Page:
This Court, however, has not applied the definiteness doctrine rigidly. Contracting parties are often imprecise in their use of language, which is, after all, fluid and often susceptible to different and equally plausible interpretations. Imperfect expression does not necessarily indicate that the parties to an agreement did not intend to form a binding contract. A strict application of the definiteness doctrine could actually defeat the underlying expectations of the contracting parties (Cobble Hill Nursing Home v Henry Warren Corp., supra, at 483). Thus, where it is clear from the language of an agreement that the parties intended to be bound and there exists an objective method for supplying a missing term, the court should endeavor to hold the parties to their bargain (see, 1 Williston, Contracts § 46, at 152-153 [3d ed]). Striking down a contract as indefinite and in essence meaningless "is at best a last resort" (Cohen Son v Lurie Woolen Co., 232 N.Y. 112, 114).
In Martin Delicatessen (supra), we identified two ways in which the requirement of definiteness could be satisfied in the absence of an explicit contract term: (1) an agreement could contain "a methodology for determining the [missing term] * * * within the four corners of the lease, for a [term] so arrived at would have been the end product of agreement between the parties themselves"; or (2) an agreement could "invite recourse to an objective extrinsic event, condition or standard on which the amount was made to depend." (Id., at 110.)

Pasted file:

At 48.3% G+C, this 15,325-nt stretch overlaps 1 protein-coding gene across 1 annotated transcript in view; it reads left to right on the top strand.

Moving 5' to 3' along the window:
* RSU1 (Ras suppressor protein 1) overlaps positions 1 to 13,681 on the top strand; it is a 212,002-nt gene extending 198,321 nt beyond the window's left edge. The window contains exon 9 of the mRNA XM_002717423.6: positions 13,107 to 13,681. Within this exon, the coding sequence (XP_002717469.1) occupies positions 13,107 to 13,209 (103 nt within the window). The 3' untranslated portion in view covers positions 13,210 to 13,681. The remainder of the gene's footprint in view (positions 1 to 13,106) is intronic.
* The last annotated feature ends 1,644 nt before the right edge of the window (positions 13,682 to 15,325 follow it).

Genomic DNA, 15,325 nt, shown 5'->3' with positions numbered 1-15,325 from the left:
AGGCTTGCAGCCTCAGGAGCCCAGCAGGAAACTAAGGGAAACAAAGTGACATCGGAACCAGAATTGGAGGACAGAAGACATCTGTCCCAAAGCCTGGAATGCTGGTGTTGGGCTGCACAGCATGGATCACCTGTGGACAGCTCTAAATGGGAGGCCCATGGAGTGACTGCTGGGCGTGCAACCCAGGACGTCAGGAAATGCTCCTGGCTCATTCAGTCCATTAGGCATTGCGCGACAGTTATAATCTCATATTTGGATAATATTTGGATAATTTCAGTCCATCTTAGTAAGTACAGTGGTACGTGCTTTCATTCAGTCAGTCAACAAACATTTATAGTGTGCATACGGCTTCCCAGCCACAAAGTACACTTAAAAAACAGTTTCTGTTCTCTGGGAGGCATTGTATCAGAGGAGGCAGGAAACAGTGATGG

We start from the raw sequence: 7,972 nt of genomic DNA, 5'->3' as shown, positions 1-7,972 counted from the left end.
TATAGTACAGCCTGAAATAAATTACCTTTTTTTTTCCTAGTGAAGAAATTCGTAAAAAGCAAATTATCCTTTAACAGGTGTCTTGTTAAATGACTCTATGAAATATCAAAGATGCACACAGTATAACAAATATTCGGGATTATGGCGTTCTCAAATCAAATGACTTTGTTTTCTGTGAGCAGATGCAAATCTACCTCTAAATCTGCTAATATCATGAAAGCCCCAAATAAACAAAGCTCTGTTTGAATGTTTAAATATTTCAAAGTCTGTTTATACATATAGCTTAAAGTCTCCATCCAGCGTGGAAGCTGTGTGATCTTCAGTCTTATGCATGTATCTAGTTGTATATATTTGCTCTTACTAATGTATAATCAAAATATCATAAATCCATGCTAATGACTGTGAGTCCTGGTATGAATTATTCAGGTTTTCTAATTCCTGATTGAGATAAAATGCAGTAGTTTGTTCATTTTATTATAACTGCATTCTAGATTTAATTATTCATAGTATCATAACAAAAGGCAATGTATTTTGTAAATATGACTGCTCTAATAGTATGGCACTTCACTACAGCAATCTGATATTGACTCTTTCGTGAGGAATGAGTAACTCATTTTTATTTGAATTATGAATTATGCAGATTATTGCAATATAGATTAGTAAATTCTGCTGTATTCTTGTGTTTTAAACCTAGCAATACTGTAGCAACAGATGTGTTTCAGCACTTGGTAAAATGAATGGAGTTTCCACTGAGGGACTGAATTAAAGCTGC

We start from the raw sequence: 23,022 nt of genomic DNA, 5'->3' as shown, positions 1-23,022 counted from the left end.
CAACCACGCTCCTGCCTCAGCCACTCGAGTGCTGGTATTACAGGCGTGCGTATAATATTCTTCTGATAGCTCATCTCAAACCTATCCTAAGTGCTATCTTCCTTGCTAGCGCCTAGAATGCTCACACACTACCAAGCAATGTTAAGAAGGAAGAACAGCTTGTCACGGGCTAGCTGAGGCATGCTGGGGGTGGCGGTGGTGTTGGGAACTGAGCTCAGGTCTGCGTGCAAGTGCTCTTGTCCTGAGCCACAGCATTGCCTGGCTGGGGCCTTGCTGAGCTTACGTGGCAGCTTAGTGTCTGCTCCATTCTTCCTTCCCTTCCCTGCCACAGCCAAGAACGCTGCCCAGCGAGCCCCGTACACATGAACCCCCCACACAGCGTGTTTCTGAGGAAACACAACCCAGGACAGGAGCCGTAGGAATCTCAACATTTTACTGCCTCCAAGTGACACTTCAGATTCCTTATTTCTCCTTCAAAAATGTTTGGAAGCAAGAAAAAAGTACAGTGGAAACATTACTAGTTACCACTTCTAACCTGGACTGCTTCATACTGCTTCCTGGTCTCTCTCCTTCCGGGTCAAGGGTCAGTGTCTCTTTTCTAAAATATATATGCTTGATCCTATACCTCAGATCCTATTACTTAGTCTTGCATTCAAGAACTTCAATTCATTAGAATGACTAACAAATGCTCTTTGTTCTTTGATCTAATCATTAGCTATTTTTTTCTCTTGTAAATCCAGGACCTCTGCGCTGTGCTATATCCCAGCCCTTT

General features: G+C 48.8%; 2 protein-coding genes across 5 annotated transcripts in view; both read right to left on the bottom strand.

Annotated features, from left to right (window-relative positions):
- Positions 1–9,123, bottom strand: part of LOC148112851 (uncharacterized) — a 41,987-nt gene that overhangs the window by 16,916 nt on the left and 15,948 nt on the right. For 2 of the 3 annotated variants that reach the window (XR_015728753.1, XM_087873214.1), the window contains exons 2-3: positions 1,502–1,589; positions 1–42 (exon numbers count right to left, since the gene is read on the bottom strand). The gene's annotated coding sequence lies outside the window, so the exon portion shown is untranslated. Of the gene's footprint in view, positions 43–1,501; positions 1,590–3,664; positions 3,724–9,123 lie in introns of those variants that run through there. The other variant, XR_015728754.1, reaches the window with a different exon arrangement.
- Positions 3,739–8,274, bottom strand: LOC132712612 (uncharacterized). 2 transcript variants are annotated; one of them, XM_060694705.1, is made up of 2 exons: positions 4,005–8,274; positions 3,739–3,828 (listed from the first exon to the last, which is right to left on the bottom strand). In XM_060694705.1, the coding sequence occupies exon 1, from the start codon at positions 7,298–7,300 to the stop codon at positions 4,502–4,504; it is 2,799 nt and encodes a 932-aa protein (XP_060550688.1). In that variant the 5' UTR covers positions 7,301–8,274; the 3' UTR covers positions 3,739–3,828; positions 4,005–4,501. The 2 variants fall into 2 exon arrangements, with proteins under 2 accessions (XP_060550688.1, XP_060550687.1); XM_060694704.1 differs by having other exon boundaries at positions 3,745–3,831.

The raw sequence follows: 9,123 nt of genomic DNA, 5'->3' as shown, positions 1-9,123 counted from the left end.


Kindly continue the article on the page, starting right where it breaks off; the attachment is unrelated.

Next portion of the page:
We looked to these principles for guidance when we revisited the definiteness doctrine in the Cobble Hill case. There, the tenant had an option to purchase a nursing home owned by the defendant "at a price determined by the Department [of Health] in accordance with the Public Health Law and all applicable rules and regulations of the Department" (id., at 480). The defendant refused to sell the facility to the tenant, contending that the price term contained in the option was void for indefiniteness (id., at 481). We held the option enforceable, concluding that the parties' intent that a third person fix the sales price for the nursing home "itself provid[ed] an objective standard without the need for further expressions by the parties" (id., at 483). We noted that it was apparent from the agreement that the parties rested discretion in the Department of Health to calculate the sales price, "limited only by the requirement that it apply provisions that were suitable, pertinent and appropriate for the task at hand." (Id., at 484.)